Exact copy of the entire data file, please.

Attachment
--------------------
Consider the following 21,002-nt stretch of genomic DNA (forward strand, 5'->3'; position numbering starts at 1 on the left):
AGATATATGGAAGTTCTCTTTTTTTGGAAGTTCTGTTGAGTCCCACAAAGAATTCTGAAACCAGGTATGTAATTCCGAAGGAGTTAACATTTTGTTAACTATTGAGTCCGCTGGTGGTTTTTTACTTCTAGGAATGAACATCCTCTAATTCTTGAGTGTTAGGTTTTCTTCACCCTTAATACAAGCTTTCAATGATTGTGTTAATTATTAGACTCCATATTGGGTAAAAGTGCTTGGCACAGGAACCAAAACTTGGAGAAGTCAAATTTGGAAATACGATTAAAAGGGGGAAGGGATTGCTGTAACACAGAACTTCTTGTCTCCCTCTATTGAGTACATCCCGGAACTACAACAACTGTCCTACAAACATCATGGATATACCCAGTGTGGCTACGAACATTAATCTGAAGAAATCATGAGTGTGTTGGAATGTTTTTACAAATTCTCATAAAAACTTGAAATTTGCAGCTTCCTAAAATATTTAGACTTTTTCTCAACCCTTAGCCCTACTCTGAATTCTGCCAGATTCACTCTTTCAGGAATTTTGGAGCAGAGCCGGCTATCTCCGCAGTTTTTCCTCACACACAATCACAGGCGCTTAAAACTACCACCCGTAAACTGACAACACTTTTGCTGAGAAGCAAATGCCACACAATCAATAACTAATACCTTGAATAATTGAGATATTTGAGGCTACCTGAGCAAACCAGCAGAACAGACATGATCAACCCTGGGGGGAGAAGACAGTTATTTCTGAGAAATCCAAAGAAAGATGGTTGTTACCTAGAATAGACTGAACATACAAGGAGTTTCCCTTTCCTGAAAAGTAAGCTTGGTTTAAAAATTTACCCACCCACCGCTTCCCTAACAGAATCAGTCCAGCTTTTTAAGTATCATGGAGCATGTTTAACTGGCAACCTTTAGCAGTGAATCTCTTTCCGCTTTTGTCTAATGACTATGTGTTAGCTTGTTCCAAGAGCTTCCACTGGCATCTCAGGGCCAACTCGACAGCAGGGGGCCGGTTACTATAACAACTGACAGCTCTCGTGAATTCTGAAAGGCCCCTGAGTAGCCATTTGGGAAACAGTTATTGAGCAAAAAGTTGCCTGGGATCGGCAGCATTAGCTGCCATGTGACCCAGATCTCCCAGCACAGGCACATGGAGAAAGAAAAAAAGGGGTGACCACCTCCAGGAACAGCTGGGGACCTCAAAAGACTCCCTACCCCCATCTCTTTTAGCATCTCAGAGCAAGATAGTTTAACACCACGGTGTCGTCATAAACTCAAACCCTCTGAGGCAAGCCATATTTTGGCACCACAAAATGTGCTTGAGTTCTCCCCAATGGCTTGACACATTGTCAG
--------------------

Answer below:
Consider the following 21,002-nt stretch of genomic DNA (forward strand, 5'->3'; position numbering starts at 1 on the left):
AGATATATGGAAGTTCTCTTTTTTTGGAAGTTCTGTTGAGTCCCACAAAGAATTCTGAAACCAGGTATGTAATTCCGAAGGAGTTAACATTTTGTTAACTATTGAGTCCGCTGGTGGTTTTTTACTTCTAGGAATGAACATCCTCTAATTCTTGAGTGTTAGGTTTTCTTCACCCTTAATACAAGCTTTCAATGATTGTGTTAATTATTAGACTCCATATTGGGTAAAAGTGCTTGGCACAGGAACCAAAACTTGGAGAAGTCAAATTTGGAAATACGATTAAAAGGGGGAAGGGATTGCTGTAACACAGAACTTCTTGTCTCCCTCTATTGAGTACATCCCGGAACTACAACAACTGTCCTACAAACATCATGGATATACCCAGTGTGGCTACGAACATTAATCTGAAGAAATCATGAGTGTGTTGGAATGTTTTTACAAATTCTCATAAAAACTTGAAATTTGCAGCTTCCTAAAATATTTAGACTTTTTCTCAACCCTTAGCCCTACTCTGAATTCTGCCAGATTCACTCTTTCAGGAATTTTGGAGCAGAGCCGGCTATCTCCGCAGTTTTTCCTCACACACAATCACAGGCGCTTAAAACTACCACCCGTAAACTGACAACACTTTTGCTGAGAAGCAAATGCCACACAATCAATAACTAATACCTTGAATAATTGAGATATTTGAGGCTACCTGAGCAAACCAGCAGAACAGACATGATCAACCCTGGGGGGAGAAGACAGTTATTTCTGAGAAATCCAAAGAAAGATGGTTGTTACCTAGAATAGACTGAACATACAAGGAGTTTCCCTTTCCTGAAAAGTAAGCTTGGTTTAAAAATTTACCCACCCACCGCTTCCCTAACAGAATCAGTCCAGCTTTTTAAGTATCATGGAGCATGTTTAACTGGCAACCTTTAGCAGTGAATCTCTTTCCGCTTTTGTCTAATGACTATGTGTTAGCTTGTTCCAAGAGCTTCCACTGGCATCTCAGGGCCAACTCGACAGCAGGGGGCCGGTTACTATAACAACTGACAGCTCTCGTGAATTCTGAAAGGCCCCTGAGTAGCCATTTGGGAAACAGTTATTGAGCAAAAAGTTGCCTGGGATCGGCAGCATTAGCTGCCATGTGACCCAGATCTCCCAGCACAGGCACATGGAGAAAGAAAAAAAGGGGTGACCACCTCCAGGAACAGCTGGGGACCTCAAAAGACTCCCTACCCCCATCTCTTTTAGCATCTCAGAGCAAGATAGTTTAACACCACGGTGTCGTCATAAACTCAAACCCTCTGAGGCAAGCCATATTTTGGCACCACAAAATGTGCTTGAGTTCTCCCCAATGGCTTGACACATTGTCAG